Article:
24 04, 2014

Eunice Ngoki: The Queen of Arrow Roots

2018-01-24T18:45:52-05:00Tags: |

Eunice Ngoki of Ngurumo village, Ntakira, Kenya has made a name for herself cultivating Arrow Root and other traditional indigenous crops. As part of her work as a member of Meru Jitegemee group, and with the Institute of Culture and Ecology, she is sharing seeds and knowledge with her community members, and acting as an example for other small-scale farmers on how to meet family nutrition and economic needs in a sustainable way. Photo credit: African Biodiversity Network

1 01, 2014

Farmer: Eunice Wangari

2017-11-14T21:43:03-05:00Tags: |

Eunice Wangari is is an innovative farmer who puts her knowledge into practice. She has introduced Indigenous food crops on her farm and has multiplied Indigenous food crop seeds. She has also introduced an innovative live fence of castor oil plants that serves as a woodlot within the homestead. Photo credit: African Biodiversity Network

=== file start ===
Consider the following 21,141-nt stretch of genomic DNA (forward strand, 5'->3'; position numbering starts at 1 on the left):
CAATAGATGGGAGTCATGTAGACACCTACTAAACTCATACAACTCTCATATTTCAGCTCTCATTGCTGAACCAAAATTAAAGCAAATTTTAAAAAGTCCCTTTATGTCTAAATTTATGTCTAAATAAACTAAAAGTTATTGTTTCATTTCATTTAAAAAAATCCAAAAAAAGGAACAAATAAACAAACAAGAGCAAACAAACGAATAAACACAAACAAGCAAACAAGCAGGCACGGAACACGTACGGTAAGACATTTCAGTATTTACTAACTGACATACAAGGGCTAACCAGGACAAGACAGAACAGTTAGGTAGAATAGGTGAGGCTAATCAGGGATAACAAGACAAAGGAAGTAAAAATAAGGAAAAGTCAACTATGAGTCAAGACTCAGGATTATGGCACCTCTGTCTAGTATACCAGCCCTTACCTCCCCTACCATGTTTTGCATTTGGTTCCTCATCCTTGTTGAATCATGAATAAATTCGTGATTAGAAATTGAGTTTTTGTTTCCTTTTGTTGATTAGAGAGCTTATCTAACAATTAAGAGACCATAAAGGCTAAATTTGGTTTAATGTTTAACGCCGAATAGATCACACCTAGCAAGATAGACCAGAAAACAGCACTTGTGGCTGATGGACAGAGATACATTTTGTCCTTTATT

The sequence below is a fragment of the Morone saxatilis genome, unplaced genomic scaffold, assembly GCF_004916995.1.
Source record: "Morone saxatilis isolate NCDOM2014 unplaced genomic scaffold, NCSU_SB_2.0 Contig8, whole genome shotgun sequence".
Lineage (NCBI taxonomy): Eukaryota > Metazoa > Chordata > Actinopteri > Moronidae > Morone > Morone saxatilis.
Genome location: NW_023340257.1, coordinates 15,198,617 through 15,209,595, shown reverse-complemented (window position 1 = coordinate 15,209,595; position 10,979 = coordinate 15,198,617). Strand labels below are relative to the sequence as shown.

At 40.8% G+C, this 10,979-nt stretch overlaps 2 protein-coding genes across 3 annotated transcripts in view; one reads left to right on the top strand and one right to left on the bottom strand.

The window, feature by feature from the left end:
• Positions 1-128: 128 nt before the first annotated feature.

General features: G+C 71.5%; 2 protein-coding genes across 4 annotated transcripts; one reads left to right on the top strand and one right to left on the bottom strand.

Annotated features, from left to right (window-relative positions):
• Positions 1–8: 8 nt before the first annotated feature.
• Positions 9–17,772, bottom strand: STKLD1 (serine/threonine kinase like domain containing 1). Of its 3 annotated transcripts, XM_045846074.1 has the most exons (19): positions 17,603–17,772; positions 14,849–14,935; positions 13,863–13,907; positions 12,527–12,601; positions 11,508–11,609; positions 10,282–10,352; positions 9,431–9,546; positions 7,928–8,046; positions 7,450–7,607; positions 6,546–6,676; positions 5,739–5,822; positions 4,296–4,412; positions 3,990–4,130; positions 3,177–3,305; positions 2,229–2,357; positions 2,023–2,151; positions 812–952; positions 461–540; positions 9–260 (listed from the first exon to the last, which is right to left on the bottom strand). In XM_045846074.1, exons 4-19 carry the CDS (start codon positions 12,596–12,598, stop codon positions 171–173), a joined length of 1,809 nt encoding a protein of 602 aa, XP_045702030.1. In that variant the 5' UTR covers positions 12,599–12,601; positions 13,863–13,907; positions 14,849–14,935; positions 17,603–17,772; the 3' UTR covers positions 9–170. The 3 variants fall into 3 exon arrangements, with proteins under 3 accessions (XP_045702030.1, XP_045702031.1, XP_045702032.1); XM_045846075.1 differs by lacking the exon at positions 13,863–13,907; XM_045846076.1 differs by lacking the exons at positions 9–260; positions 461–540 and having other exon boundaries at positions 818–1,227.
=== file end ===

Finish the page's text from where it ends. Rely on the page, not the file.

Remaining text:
1 01, 2014

Vein Nyanduko Moranga: Growing Indigenous Crops

2017-11-14T21:43:12-05:00Tags: |

Vein Nyanduko Moranga grows indigenous crops and specialises in indigenous vegetables. In order to broaden her knowledge, she has consulted elderly famers on millet cultivation, harvesting, and recipe preparation. Now, vegetable vendors purchase vegetables from her farm. Vein is proud to be able to educate and pass her knowledge to her children through the growing and sale of vegetables.

6 10, 2013

Kenyan Women Become Champions For Climate Change Policy

2017-10-16T23:09:37-04:00Tags: |

Kenya’s rural women are undergoing serious challenges around the changing climate, especially in the area of food production. The Kenya Climate Justice Women Champions (KCJWC), a non-profit organization, is working tirelessly to not only offer a space for Kenyan women to understand better the issues around climate change, they are also engaging at the national policy level by recruiting Kenyan women parliamentarians to champion climate-related policies that will benefit Kenyan women. Photo credit: Isaiah Esipisu

11 03, 2013

Food Hero: Rose Karimi, Women Going Green

2017-10-31T12:12:44-04:00Tags: |